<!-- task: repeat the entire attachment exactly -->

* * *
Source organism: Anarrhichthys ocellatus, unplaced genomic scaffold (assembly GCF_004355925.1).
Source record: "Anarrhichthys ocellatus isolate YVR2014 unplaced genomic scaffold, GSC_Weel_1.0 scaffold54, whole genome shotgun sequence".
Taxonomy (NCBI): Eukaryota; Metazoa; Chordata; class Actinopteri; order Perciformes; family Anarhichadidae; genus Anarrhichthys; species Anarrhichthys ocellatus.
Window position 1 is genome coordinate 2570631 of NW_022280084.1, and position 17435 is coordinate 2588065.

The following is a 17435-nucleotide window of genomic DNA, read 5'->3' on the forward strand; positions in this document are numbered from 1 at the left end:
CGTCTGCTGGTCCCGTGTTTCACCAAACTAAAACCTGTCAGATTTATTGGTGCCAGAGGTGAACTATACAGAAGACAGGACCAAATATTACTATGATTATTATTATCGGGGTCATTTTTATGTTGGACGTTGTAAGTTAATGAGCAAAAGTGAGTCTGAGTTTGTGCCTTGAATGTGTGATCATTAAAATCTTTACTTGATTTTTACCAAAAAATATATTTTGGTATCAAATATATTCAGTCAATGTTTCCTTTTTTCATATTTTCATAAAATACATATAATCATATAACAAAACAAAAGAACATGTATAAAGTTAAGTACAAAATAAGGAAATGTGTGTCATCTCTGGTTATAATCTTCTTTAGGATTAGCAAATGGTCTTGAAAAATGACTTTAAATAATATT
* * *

Source organism: Anarrhichthys ocellatus, unplaced genomic scaffold (assembly GCF_004355925.1).
Source record: "Anarrhichthys ocellatus isolate YVR2014 unplaced genomic scaffold, GSC_Weel_1.0 scaffold54, whole genome shotgun sequence".
Taxonomy (NCBI): Eukaryota; Metazoa; Chordata; class Actinopteri; order Perciformes; family Anarhichadidae; genus Anarrhichthys; species Anarrhichthys ocellatus.
Window position 1 is genome coordinate 2570631 of NW_022280084.1, and position 17435 is coordinate 2588065.

The following is a 17435-nucleotide window of genomic DNA, read 5'->3' on the forward strand; positions in this document are numbered from 1 at the left end:
CGTCTGCTGGTCCCGTGTTTCACCAAACTAAAACCTGTCAGATTTATTGGTGCCAGAGGTGAACTATACAGAAGACAGGACCAAATATTACTATGATTATTATTATCGGGGTCATTTTTATGTTGGACGTTGTAAGTTAATGAGCAAAAGTGAGTCTGAGTTTGTGCCTTGAATGTGTGATCATTAAAATCTTTACTTGATTTTTACCAAAAAATATATTTTGGTATCAAATATATTCAGTCAATGTTTCCTTTTTTCATATTTTCATAAAATACATATAATCATATAACAAAACAAAAGAACATGTATAAAGTTAAGTACAAAATAAGGAAATGTGTGTCATCTCTGGTTATAATCTTCTTTAGGATTAGCAAATGGTCTTGAAAAATGACTTTAAATAATATT